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IVORY-BILLS  LiVE???!  ...

=> THE blog devoted to news and commentary on the most iconic bird in American ornithology, the Ivory-billed Woodpecker (IBWO)... and... sometimes other schtuff.

Web ivorybills.blogspot.com

"....The truth is out there."

-- Dr. Jerome Jackson, 2002 (... & Agent Fox Mulder)

“There are more things in heaven and earth, Horatio, than are dreamt of in your philosophy.”

-- Hamlet

"All truth passes through 3 stages: First it is ridiculed. Second, it is violently opposed. Third, it is accepted as self-evident."

-- Arthur Schopenhauer

Wednesday, October 05, 2005


-- Of Searches and Roosts --

"The daily activities of the woodpeckers [IBWOs] during the non-breeding season follow a definite pattern. Beginning about sunrise, they feed and move actively during the early morning; they are quiet during the middle of the day, feed again in late afternoon, and then end the day by going to roost about dusk. Ivory-bills roost singly in holes, and very frequently use the same hole night after night."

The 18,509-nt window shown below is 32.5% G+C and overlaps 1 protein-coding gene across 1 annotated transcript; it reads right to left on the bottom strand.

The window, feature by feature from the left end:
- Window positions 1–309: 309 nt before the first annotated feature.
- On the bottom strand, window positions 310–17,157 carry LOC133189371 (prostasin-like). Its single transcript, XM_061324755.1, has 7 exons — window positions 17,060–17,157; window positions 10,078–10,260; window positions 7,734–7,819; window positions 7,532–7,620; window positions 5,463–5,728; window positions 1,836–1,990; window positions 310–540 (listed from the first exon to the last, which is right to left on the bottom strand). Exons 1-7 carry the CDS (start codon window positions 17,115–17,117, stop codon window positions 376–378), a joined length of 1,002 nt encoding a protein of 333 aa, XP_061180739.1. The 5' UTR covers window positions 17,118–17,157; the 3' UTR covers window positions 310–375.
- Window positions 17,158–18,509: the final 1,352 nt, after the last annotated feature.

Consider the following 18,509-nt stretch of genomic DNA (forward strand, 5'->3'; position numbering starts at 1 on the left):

That's in part what James Tanner concluded about Ivory-bill daily behavior from observations of his Singer Tract sample. Clearly, the best possibility for a good photo or video during the winter months would come by finding a roost hole for an individual. Easier said than done. Again, according to Tanner, roost-holes typically "were from forty to fifty feet from the ground... did not face in any particular direction and were not located for protection from rain or wind." Roost-holes could appear as freshly-drilled or olden holes. Only size and shape (roughly oval) gives any hint at all to a possible active hole and in an area as vast as the Big Woods that's not much to go on.
One search technique involves lining up a string of observers 50-100 yards apart along an imaginary line bisecting some large general area of interest about 45 mins. before dusk and letting them sit/stand silently watching for birds returning overhead from either direction back to a roost area wherever that may be; the direction any birds come from obviously indicating a potential feeding area and the direction they are flying toward representing a roost area. And then follow up the next day with that piece of information in mind. If no birds-of-interest are observed then the next evening attempt to form a new line bisecting and running perpendicular to the first night's line to catch birds that flew perpendicular to, instead of across, the first night's string of watchers; again all this is easier said-than-done in deep woods/swamp... if it was easy we wouldn't be here conjecturing about it!

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